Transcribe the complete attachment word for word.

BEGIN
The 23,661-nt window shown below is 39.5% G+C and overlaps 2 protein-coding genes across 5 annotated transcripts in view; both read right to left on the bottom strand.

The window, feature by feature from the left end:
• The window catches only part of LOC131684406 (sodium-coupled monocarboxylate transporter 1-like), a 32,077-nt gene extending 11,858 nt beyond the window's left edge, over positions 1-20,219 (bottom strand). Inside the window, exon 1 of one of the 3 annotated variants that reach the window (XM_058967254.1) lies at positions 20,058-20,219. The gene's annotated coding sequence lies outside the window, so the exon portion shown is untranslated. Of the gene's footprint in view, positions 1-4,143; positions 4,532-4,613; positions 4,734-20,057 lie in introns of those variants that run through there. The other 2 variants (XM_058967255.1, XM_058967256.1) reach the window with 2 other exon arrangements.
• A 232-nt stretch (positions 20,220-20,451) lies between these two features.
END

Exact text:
The 23,661-nt window shown below is 39.5% G+C and overlaps 2 protein-coding genes across 5 annotated transcripts in view; both read right to left on the bottom strand.

The window, feature by feature from the left end:
• The window catches only part of LOC131684406 (sodium-coupled monocarboxylate transporter 1-like), a 32,077-nt gene extending 11,858 nt beyond the window's left edge, over positions 1-20,219 (bottom strand). Inside the window, exon 1 of one of the 3 annotated variants that reach the window (XM_058967254.1) lies at positions 20,058-20,219. The gene's annotated coding sequence lies outside the window, so the exon portion shown is untranslated. Of the gene's footprint in view, positions 1-4,143; positions 4,532-4,613; positions 4,734-20,057 lie in introns of those variants that run through there. The other 2 variants (XM_058967255.1, XM_058967256.1) reach the window with 2 other exon arrangements.
• A 232-nt stretch (positions 20,220-20,451) lies between these two features.